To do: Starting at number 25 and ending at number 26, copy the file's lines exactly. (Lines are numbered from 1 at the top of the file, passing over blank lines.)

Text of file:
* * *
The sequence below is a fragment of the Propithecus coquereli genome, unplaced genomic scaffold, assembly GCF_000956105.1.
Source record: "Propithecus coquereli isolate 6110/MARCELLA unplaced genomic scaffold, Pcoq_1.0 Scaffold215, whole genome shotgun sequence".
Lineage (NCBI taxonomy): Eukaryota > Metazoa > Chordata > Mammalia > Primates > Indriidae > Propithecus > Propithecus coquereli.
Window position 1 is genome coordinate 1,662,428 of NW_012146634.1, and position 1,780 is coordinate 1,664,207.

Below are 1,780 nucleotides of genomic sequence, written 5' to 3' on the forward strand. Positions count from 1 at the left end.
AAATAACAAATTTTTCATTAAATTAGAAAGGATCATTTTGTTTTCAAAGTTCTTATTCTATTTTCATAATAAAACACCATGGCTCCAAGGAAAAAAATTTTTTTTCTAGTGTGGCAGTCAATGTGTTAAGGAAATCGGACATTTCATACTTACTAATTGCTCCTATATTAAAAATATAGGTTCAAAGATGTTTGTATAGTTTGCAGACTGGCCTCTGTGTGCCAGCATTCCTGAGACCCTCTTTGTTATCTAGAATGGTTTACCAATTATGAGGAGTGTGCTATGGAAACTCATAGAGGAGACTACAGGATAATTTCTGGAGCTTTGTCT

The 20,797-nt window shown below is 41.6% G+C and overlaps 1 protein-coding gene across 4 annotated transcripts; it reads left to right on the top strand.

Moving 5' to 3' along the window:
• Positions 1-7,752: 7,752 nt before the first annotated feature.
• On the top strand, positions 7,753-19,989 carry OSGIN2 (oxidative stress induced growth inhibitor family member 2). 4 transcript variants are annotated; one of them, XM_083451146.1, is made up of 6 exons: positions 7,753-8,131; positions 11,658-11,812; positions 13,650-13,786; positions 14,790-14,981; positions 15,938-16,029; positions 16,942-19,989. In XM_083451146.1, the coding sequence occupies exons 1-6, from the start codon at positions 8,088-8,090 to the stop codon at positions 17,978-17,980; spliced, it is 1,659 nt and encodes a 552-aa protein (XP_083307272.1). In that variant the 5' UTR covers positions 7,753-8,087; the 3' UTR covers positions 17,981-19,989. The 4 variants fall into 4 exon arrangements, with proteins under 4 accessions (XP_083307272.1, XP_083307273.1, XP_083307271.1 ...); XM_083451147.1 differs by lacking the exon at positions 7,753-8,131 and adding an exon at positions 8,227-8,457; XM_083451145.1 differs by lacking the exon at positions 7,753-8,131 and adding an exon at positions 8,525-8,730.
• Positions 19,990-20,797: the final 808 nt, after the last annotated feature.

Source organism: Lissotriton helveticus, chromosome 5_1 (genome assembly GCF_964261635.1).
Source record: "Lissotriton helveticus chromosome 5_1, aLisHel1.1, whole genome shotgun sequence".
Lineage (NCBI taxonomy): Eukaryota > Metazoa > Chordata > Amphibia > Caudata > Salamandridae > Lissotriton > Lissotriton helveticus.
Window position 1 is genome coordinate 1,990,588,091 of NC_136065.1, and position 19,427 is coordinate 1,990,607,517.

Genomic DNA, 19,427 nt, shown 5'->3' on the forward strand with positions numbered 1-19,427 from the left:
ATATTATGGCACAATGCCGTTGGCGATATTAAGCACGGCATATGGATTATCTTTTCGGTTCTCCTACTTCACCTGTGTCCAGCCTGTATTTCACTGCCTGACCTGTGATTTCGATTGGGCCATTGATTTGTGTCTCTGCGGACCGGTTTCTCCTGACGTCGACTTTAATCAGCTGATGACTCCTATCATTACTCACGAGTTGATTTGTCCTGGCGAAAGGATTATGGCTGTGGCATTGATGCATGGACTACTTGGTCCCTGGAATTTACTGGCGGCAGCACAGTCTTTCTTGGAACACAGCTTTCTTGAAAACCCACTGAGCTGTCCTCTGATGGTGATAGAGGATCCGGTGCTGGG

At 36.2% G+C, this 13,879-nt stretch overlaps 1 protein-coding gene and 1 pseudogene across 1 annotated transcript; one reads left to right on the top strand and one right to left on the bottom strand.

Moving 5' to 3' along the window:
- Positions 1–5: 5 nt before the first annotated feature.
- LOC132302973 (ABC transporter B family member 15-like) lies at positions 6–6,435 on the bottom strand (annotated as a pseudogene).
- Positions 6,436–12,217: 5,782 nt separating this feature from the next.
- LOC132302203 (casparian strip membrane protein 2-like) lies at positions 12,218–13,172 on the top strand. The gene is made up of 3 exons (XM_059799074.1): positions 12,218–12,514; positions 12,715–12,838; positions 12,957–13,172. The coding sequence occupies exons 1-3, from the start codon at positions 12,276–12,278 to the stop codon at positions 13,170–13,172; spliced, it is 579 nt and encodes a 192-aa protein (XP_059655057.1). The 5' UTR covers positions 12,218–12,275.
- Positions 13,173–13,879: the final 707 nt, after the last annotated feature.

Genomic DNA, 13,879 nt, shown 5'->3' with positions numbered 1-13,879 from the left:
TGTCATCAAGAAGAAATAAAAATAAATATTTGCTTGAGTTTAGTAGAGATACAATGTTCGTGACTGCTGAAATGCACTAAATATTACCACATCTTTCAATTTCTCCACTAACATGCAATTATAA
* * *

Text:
Genomic DNA, 13,879 nt, shown 5'->3' with positions numbered 1-13,879 from the left:
TGTCATCAAGAAGAAATAAAAATAAATATTTGCTTGAGTTTAGTAGAGATACAATGTTCGTGACTGCTGAAATGCACTAAATATTACCACATCTTTCAATTTCTCCACTAACATGCAATTATAA